"Do you really want to vote against an amendment that the governor of Arizona - who has dealt with this issue more closely than any of us in this body - has declared as a total victory for their state? You want to vote against this?" Corker asked during impassioned remarks on the Senate floor.

Backers of the overall legislation – which would also offer undocumented immigrants a path to legal status and eventual citizenship – hope that a robust bipartisan vote on the Senate floor will push Republican House Speaker John Boehner to take up the immigration issue in the lower chamber.   

“This bill will pass with votes from both Democrats and Republicans, and, when it does, the Speaker should bring it up for a vote in the House of Representatives as well,”  Democratic Senate Majority Leader Harry Reid said Monday in remarks aimed at the Republican leader. “Rather than twisting the arms of Tea Party extremists, just work with moderates from both parties to pass bipartisan legislation.”

But Reid's suggestion is a highly unlikely path; Boehner has repeatedly stated that the House will work on its own legislation and that he will not allow a bill to the floor that does not have a majority of support from his own party. 

While the Hoeven-Corker measure has won over a substantial number of Republicans, a bloc of GOP lawmakers who object to the underlying bill are far from enthusiastic about the new border security proposal.

With media appearances, barrages of tweets and fiery Senate floor speeches, opponents of the legislation have painted the amendment as a “fig leaf” that ensures only the expenditure of billions of federal dollars but not the desired results.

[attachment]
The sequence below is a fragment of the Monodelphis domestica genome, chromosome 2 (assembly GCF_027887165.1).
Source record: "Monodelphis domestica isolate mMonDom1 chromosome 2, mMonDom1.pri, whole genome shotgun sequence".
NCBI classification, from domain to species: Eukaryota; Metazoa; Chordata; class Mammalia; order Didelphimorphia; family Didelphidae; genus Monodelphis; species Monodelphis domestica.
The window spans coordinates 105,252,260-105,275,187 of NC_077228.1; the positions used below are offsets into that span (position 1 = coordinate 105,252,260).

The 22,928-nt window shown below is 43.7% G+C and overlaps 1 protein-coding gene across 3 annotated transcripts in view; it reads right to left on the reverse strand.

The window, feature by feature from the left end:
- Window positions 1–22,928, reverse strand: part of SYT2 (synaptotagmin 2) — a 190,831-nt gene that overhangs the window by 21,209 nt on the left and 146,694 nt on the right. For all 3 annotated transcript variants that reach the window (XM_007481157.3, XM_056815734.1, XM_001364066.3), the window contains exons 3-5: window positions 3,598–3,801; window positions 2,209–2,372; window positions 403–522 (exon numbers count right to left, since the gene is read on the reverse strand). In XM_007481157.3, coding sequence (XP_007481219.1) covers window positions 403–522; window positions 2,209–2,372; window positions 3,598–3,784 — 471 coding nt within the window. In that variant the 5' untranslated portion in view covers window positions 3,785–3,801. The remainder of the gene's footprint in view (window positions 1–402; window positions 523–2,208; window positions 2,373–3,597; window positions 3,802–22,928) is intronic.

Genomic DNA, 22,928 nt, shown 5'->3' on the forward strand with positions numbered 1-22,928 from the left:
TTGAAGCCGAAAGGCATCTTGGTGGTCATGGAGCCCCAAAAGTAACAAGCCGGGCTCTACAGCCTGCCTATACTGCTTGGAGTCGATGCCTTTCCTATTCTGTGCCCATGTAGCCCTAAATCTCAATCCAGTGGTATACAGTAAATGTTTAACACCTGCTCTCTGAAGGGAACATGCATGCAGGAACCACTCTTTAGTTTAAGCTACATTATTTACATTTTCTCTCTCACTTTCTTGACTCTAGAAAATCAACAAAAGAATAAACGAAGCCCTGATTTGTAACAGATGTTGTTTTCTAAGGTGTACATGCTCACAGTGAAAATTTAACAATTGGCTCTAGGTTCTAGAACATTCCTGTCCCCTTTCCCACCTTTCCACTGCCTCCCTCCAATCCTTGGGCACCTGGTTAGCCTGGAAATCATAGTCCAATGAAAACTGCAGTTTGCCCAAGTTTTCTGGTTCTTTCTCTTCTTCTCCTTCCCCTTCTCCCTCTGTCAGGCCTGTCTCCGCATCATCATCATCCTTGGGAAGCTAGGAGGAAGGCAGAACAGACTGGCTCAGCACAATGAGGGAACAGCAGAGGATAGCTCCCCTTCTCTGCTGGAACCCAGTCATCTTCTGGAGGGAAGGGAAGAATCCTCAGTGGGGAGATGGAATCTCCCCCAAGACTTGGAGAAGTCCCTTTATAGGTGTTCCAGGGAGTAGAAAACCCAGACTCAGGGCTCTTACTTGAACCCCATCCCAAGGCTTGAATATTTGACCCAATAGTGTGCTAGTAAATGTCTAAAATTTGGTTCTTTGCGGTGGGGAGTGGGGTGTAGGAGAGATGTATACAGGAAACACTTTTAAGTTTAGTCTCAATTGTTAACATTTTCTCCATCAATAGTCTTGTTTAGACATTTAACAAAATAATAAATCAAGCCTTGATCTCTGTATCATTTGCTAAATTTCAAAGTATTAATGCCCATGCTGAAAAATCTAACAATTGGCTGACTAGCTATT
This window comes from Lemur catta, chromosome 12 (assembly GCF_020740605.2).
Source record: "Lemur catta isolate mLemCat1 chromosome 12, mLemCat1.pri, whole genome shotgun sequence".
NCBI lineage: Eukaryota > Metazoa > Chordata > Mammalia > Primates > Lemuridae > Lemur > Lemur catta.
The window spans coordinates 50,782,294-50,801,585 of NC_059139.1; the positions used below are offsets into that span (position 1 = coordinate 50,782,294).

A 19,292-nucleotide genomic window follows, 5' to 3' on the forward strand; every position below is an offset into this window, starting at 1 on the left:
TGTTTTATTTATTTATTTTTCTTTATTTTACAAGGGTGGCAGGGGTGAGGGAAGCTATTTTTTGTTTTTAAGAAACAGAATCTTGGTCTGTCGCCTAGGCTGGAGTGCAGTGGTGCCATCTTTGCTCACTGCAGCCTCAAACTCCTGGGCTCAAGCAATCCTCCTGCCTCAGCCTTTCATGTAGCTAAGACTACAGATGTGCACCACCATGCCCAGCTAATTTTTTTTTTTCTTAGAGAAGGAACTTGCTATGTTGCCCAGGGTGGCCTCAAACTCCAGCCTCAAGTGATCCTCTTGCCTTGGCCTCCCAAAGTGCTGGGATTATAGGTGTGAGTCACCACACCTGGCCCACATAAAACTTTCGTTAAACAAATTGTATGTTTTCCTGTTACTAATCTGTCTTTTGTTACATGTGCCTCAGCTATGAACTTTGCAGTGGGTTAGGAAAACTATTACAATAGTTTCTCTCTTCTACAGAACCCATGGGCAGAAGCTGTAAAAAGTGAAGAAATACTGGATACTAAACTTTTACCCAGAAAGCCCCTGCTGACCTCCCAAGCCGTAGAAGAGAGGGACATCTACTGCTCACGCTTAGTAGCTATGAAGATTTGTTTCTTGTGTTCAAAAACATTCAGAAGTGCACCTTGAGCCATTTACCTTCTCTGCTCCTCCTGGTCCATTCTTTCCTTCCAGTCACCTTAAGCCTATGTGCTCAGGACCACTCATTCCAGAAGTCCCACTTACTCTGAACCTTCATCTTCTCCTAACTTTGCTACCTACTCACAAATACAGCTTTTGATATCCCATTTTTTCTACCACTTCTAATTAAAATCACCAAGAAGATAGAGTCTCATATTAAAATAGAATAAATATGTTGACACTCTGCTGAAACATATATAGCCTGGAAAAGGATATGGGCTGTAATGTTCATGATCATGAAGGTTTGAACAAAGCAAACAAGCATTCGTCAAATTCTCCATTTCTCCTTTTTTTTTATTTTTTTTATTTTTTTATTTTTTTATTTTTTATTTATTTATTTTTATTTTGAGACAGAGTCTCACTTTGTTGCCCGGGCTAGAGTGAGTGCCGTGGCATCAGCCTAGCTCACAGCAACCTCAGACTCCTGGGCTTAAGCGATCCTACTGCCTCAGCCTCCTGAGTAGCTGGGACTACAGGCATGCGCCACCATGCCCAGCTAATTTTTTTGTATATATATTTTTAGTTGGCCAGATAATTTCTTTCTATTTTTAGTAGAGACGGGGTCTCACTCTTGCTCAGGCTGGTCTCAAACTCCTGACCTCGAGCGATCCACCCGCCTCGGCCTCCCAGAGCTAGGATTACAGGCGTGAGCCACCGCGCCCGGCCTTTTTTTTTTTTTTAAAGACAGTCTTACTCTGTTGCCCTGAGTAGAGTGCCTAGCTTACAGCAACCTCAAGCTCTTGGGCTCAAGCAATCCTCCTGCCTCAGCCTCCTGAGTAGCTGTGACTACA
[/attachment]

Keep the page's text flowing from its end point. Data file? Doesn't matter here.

Sen. Ted Cruz of Texas, a leading opponent of the bill, has launched an online petition against the amendment, which he says is only a “false promise” of border security that will allow a new wave of illegal immigration into the country and will be tantamount to “amnesty.”

Cruz and others also contend that Reid rushed the amendment to the Senate floor without giving senators sufficient time to review the new legislative language hammered out in negotiations last week.

A total of 14 Republican senators wrote to Reid Monday to air complaints with the legislative process, accusing the Democratic leader of stonewalling other Republican attempts to improve the bill.

Reid spokesman Adam Jentleson said that complaint was far from genuine, pointing the finger back at GOP senators for stopping amendment votes over the past two weeks of Senate debate.

“Senator Reid takes the concerns of senators on both sides of the aisle very seriously, but the senators who signed this letter are the same senators who have been preventing amendment votes from occurring throughout this process,” he said. “This letter is nothing more than a transparent attempt to suppress the strong bipartisan support for immigration reform.”